The remainder of this paper is organized as follows: in Section 2, we summarize and analyze existing algorithms. Section 3 gives the details of our visual saliency perception model, including spatio-temporal hypercomplex spectral contrast computation, a log-polar bias sampling strategy and saliency map computation. Section 4 presents and discusses the experimental results and evaluations for our model by comparing the proposed approach with other state-of-the-art methods on more than 1,000 natural and psychological images. In Section 5, we discuss the difference between and the proposed algorithm with other related methods. Section 6 explores the application of the proposed approach in moving object extraction in dynamic scenes. Finally, conclusions and future works are given in Section 7.
3. Our Approach
In this section, we describe the proposed model in detail. The framework of our approach is illustrated in Figure 2. In this work, we compute a hypercomplex Fourier spectrum contrast of the amplitude and phase information using hypercomplex Fourier transform, respectively, in the multi-scale HSV color space. In this case, the saliency map could be produced using two hypercomplex spectral contrast maps at the same time by reconstruction and non-uniform sampling. The proposed HSC method mainly contains four steps:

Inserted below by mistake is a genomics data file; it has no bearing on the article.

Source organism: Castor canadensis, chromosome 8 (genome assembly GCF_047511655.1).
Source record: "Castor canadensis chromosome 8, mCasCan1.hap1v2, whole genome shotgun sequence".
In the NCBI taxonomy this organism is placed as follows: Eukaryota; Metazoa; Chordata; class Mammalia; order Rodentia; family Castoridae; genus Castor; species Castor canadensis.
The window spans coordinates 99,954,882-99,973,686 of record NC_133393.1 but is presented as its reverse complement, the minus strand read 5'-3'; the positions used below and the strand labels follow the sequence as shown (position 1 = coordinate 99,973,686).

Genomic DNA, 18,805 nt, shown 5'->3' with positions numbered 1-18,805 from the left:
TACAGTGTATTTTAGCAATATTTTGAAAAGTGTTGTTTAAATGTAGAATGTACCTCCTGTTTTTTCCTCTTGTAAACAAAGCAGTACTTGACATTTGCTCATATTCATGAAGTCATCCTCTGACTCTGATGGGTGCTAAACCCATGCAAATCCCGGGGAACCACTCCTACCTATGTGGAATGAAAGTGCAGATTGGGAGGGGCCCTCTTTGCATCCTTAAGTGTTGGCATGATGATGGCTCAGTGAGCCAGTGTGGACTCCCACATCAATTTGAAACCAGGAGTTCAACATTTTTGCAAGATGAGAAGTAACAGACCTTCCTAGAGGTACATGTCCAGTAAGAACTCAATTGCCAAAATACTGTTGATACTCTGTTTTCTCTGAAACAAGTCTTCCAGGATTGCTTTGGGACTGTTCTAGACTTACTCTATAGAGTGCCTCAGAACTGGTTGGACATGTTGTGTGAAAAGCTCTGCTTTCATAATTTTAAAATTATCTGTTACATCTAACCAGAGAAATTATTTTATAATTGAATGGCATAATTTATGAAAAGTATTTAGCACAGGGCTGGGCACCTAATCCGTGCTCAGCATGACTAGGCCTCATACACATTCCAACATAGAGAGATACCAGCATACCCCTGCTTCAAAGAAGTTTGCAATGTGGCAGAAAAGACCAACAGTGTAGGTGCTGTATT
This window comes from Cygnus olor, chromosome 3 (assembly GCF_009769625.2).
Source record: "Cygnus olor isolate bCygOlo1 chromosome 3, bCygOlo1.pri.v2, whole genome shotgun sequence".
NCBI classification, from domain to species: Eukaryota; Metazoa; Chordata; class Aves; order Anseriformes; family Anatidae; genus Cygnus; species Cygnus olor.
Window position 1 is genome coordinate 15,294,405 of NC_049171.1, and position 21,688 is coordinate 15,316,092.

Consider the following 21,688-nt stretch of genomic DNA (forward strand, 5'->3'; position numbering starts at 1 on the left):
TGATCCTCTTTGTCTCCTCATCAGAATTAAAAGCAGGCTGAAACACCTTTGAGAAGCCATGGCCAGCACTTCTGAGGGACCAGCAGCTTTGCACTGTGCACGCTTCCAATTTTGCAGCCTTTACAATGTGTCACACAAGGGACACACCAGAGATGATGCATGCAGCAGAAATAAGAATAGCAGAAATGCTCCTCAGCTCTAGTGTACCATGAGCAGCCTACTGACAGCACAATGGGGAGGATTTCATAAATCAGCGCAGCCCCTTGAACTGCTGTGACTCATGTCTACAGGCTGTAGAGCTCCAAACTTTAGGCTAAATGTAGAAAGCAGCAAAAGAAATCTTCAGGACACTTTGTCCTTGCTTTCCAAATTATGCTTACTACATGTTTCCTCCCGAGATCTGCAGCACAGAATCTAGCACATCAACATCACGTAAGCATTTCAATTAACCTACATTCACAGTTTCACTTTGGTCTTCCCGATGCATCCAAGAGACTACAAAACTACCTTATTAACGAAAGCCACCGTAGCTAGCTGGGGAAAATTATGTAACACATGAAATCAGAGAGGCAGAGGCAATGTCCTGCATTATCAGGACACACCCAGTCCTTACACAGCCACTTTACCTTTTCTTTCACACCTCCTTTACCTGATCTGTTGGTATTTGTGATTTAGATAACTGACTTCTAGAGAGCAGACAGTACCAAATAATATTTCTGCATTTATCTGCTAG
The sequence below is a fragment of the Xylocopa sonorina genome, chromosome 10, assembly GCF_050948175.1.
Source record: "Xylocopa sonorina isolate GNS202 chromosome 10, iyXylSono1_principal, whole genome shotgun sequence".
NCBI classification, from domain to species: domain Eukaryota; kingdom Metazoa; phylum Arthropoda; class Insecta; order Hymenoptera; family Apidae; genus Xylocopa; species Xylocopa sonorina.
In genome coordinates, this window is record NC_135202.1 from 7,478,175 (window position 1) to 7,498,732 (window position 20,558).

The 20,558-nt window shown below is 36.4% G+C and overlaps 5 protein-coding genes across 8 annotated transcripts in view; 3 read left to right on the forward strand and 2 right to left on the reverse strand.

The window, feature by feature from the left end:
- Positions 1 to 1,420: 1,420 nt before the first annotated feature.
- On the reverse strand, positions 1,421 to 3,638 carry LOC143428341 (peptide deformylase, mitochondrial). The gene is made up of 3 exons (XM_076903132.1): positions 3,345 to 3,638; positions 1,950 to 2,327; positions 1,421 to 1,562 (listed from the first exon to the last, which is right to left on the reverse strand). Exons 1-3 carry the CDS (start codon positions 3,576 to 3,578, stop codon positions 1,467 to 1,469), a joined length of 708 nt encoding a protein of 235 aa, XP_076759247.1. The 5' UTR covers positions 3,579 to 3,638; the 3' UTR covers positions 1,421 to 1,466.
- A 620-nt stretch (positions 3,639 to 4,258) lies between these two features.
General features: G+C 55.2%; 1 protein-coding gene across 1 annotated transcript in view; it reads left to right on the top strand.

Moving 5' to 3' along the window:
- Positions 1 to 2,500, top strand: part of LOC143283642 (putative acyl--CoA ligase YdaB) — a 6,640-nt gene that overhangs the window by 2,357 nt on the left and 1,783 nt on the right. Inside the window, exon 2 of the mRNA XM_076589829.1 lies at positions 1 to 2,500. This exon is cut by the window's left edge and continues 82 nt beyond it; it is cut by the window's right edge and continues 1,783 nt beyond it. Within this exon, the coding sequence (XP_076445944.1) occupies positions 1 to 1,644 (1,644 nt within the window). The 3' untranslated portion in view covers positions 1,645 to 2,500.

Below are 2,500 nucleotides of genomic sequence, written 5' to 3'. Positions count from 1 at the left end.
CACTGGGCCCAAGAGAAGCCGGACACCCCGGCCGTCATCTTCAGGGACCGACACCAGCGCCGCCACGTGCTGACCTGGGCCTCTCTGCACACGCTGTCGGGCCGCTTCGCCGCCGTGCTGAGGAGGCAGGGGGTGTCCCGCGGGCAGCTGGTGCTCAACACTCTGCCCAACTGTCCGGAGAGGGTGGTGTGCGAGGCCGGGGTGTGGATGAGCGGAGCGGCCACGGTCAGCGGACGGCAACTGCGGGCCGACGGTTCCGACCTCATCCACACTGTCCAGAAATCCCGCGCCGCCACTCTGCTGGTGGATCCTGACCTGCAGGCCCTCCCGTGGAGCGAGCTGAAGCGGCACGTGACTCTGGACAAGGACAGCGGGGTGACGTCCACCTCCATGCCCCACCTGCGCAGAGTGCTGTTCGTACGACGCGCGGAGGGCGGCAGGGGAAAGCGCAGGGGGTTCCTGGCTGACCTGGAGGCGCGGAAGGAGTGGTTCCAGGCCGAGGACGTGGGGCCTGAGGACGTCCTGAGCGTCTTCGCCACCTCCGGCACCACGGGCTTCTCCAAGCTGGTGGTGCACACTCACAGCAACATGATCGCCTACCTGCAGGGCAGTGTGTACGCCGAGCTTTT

Step 1: Convert a raw image, I, to the HSV color space, and then I was blurred by 2D Gaussian on three level pyramids to eliminate fine texture details, as well as to average the energy of image I.
Step 2: Represent image pixels by pure quaternion (hypercomplex) on HSV color space, then calculate the hypercomplex Fourier spectrum, which contains amplitude and phase information of the image by hypercomplex Fourier transform  in different scales.
Step 3: Calculate the spectral contrast between the raw image and blurred image, and then, reconstruct these contrast maps using amplitude spectral and phase spectral under various scales of the raw image.
Step 4: Normalize the reconstructed spectral contrast maps and use log-polar non-uniform sampling to obtain the final saliency map.
3.1. Hypercomplex of HSV Color Image